"Sand walker"

How I reduced the runtime of a Cronjob by 94%

We all need Cronjob for certain automation tasks, but sometimes these tasks take so long that they become a huge burden to you and your ecosystem. I had a Cronjob that took 36 hours and improved it to fully run in 2 hours. Let’s get into how I did this!

Clean up your code

The first step was to clean up my code. Some scripts had to go through three or four methods to get the required data and be formatted properly. This did actually have a valid reason (when I first wrote the scripts): I wanted to avoid repeating code. I needed the data in similar formats that the other methods provided me, so I would simply grab that data and modify it to fit my needs instead of writing a new customized (but very similar) method to get the data how I need it right away.

This worked but turned out to be very slow in the long run. I figured I’d rather have the quick and efficient code, instead of slow code that’s not repeated anywhere. So I moved all code into a single method and kept reducing the code until it was clean. This already sped up the script by about 2 hours.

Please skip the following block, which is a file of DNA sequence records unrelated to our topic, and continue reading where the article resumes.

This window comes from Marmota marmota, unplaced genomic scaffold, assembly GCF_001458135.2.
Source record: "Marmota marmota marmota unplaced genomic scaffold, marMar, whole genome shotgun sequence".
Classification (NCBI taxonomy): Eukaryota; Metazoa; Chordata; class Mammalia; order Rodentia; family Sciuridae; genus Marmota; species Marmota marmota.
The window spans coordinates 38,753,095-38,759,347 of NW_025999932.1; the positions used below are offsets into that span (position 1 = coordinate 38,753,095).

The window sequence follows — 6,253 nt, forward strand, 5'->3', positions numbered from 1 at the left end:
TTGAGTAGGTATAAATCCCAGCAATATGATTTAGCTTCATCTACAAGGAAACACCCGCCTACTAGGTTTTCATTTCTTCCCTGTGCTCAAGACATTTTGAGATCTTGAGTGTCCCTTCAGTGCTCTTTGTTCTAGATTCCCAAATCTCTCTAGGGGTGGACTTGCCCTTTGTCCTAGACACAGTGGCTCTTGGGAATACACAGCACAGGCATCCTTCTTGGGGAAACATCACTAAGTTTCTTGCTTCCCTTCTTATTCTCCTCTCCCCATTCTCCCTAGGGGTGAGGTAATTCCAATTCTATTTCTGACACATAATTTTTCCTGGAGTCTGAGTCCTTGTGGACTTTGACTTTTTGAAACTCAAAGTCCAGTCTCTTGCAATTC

Another performance gain was achieved by caching as much data as I possibly could. If the data was unlikely to change throughout the life-cycle of the Cronjob and would be requested repeatedly, I added a caching layer on top of it. This didn’t speed up the script as much as I thought it would, because not a lot of resources are repeated throughout the life-cycle. This did however, buy me a 30 minute boost. Not a complete waste of time, but not significant enough to really make a difference.

Asynchronous jobs

I achieved the biggest performance gain by moving some of the long-running parts of the script to asynchronous jobs. This includes jobs that interact with the database, image manipulation, and larger calculations. This sped up the script from about 33 hours to 2.5 hours. These processes had very little to do with the progression of the main script, so I decided to completely separate them from the main process into their own little-secluded tasks.

The take away

If there is a script you expect would take a long time, or at the very least has blocking processes, use asynchronous jobs. These jobs will be completed at their own time and will not block the progress of the main script. However, you will need to keep in mind that any data processed in these jobs are not available in your main process. If you absolutely need the data that the jobs generate for your main script, there is, unfortunately, no easy way to make this into an asynchronous job, because you simply can’t expect something to be done exactly when you want it to be done. But if it’s just some image manipulation or a lot of calculations that are not needed to progress the main script, make it asynchronous!

If you have any questions or remarks, please leave me a comment and I’d love to help you out. If you have any tips on how to get better results than I described here, let me know too! I’d love to learn from you!

Posted on: April 26th, 2018

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